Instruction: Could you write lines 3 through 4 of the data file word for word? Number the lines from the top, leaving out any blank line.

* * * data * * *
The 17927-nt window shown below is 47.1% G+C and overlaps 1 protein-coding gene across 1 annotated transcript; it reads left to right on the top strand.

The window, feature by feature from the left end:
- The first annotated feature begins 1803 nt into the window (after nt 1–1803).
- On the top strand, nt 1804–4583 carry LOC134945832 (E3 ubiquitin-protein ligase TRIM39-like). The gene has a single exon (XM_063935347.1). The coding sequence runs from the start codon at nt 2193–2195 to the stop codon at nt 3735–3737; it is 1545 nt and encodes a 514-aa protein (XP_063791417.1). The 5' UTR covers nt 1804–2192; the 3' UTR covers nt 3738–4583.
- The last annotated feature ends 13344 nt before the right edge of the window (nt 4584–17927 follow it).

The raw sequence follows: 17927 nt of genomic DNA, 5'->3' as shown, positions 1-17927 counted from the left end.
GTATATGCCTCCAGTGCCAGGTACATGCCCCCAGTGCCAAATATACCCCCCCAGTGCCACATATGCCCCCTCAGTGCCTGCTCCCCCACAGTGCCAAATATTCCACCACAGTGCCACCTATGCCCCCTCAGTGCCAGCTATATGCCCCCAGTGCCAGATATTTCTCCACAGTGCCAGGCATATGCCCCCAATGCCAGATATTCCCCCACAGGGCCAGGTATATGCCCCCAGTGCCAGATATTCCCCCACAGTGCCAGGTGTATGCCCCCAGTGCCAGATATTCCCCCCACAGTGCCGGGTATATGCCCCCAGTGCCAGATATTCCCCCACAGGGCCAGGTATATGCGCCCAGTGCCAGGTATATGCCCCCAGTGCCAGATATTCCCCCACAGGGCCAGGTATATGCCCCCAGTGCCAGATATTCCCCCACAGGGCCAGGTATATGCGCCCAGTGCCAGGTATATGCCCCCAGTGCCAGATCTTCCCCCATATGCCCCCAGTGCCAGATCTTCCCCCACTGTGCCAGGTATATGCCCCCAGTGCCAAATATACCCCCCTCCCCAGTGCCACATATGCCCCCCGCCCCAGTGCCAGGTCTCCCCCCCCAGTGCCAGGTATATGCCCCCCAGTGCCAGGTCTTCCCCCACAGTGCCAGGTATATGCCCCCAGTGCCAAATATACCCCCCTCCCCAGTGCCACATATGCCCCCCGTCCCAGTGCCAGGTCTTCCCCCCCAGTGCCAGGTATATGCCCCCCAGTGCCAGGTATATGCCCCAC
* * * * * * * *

- The first annotated feature begins 1803 nt into the window (after nt 1–1803).
- On the top strand, nt 1804–4583 carry LOC134945832 (E3 ubiquitin-protein ligase TRIM39-like). The gene has a single exon (XM_063935347.1). The coding sequence runs from the start codon at nt 2193–2195 to the stop codon at nt 3735–3737; it is 1545 nt and encodes a 514-aa protein (XP_063791417.1). The 5' UTR covers nt 1804–2192; the 3' UTR covers nt 3738–4583.